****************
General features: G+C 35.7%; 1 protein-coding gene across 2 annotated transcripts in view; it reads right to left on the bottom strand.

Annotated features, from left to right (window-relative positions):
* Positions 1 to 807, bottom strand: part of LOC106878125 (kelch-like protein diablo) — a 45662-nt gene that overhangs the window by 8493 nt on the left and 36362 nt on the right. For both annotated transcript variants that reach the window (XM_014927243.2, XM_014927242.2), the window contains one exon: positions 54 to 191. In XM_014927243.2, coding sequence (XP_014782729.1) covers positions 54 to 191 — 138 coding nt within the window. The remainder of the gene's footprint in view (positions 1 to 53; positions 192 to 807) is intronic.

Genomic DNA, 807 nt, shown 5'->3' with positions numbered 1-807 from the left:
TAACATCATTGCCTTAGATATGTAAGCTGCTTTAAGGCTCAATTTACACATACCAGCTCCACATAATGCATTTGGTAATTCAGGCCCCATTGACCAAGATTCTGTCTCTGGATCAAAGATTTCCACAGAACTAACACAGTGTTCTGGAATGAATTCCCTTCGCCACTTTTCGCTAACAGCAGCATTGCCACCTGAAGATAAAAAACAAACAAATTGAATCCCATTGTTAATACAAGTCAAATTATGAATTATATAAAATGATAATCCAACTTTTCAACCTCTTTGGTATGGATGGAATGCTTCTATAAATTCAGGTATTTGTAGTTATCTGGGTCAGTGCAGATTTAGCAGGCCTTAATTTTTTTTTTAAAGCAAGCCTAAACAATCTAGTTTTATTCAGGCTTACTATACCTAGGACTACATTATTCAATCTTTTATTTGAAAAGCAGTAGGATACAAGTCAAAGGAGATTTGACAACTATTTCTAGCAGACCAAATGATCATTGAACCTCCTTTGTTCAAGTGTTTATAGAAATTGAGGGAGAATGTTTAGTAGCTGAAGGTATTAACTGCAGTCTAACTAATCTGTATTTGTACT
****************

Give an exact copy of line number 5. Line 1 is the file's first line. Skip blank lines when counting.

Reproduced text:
TAACATCATTGCCTTAGATATGTAAGCTGCTTTAAGGCTCAATTTACACATACCAGCTCCACATAATGCATTTGGTAATTCAGGCCCCATTGACCAAGATTCTGTCTCTGGATCAAAGATTTCCACAGAACTAACACAGTGTTCTGGAATGAATTCCCTTCGCCACTTTTCGCTAACAGCAGCATTGCCACCTGAAGATAAAAAACAAACAAATTGAATCCCATTGTTAATACAAGTCAAATTATGAATTATATAAAATGATAATCCAACTTTTCAACCTCTTTGGTATGGATGGAATGCTTCTATAAATTCAGGTATTTGTAGTTATCTGGGTCAGTGCAGATTTAGCAGGCCTTAATTTTTTTTTTAAAGCAAGCCTAAACAATCTAGTTTTATTCAGGCTTACTATACCTAGGACTACATTATTCAATCTTTTATTTGAAAAGCAGTAGGATACAAGTCAAAGGAGATTTGACAACTATTTCTAGCAGACCAAATGATCATTGAACCTCCTTTGTTCAAGTGTTTATAGAAATTGAGGGAGAATGTTTAGTAGCTGAAGGTATTAACTGCAGTCTAACTAATCTGTATTTGTACT